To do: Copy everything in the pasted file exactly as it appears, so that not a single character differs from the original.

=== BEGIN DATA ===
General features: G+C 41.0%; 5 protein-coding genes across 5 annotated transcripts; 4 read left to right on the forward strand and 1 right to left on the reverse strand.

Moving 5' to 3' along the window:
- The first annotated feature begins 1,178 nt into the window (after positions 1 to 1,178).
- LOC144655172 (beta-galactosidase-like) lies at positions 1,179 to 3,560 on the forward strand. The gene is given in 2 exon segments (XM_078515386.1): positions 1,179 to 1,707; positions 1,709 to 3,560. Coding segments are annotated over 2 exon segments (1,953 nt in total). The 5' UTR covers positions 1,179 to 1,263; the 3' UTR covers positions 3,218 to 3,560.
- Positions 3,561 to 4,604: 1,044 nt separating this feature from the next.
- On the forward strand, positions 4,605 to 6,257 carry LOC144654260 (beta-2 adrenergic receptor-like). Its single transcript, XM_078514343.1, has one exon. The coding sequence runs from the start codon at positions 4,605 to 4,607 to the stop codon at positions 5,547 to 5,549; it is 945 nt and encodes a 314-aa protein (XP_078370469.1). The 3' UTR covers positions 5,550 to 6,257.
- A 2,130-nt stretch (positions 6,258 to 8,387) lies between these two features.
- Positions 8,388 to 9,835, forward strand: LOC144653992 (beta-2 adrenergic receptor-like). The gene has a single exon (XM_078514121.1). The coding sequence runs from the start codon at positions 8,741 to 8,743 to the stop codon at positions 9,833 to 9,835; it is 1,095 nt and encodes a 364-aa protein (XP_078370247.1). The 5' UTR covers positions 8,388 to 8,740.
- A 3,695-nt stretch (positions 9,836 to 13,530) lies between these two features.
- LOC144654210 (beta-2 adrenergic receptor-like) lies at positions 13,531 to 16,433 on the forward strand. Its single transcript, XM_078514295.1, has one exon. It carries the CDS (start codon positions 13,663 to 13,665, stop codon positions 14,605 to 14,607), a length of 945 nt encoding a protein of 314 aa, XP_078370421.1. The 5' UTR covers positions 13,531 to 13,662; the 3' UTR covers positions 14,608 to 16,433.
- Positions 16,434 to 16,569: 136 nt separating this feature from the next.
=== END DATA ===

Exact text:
General features: G+C 41.0%; 5 protein-coding genes across 5 annotated transcripts; 4 read left to right on the forward strand and 1 right to left on the reverse strand.

Moving 5' to 3' along the window:
- The first annotated feature begins 1,178 nt into the window (after positions 1 to 1,178).
- LOC144655172 (beta-galactosidase-like) lies at positions 1,179 to 3,560 on the forward strand. The gene is given in 2 exon segments (XM_078515386.1): positions 1,179 to 1,707; positions 1,709 to 3,560. Coding segments are annotated over 2 exon segments (1,953 nt in total). The 5' UTR covers positions 1,179 to 1,263; the 3' UTR covers positions 3,218 to 3,560.
- Positions 3,561 to 4,604: 1,044 nt separating this feature from the next.
- On the forward strand, positions 4,605 to 6,257 carry LOC144654260 (beta-2 adrenergic receptor-like). Its single transcript, XM_078514343.1, has one exon. The coding sequence runs from the start codon at positions 4,605 to 4,607 to the stop codon at positions 5,547 to 5,549; it is 945 nt and encodes a 314-aa protein (XP_078370469.1). The 3' UTR covers positions 5,550 to 6,257.
- A 2,130-nt stretch (positions 6,258 to 8,387) lies between these two features.
- Positions 8,388 to 9,835, forward strand: LOC144653992 (beta-2 adrenergic receptor-like). The gene has a single exon (XM_078514121.1). The coding sequence runs from the start codon at positions 8,741 to 8,743 to the stop codon at positions 9,833 to 9,835; it is 1,095 nt and encodes a 364-aa protein (XP_078370247.1). The 5' UTR covers positions 8,388 to 8,740.
- A 3,695-nt stretch (positions 9,836 to 13,530) lies between these two features.
- LOC144654210 (beta-2 adrenergic receptor-like) lies at positions 13,531 to 16,433 on the forward strand. Its single transcript, XM_078514295.1, has one exon. It carries the CDS (start codon positions 13,663 to 13,665, stop codon positions 14,605 to 14,607), a length of 945 nt encoding a protein of 314 aa, XP_078370421.1. The 5' UTR covers positions 13,531 to 13,662; the 3' UTR covers positions 14,608 to 16,433.
- Positions 16,434 to 16,569: 136 nt separating this feature from the next.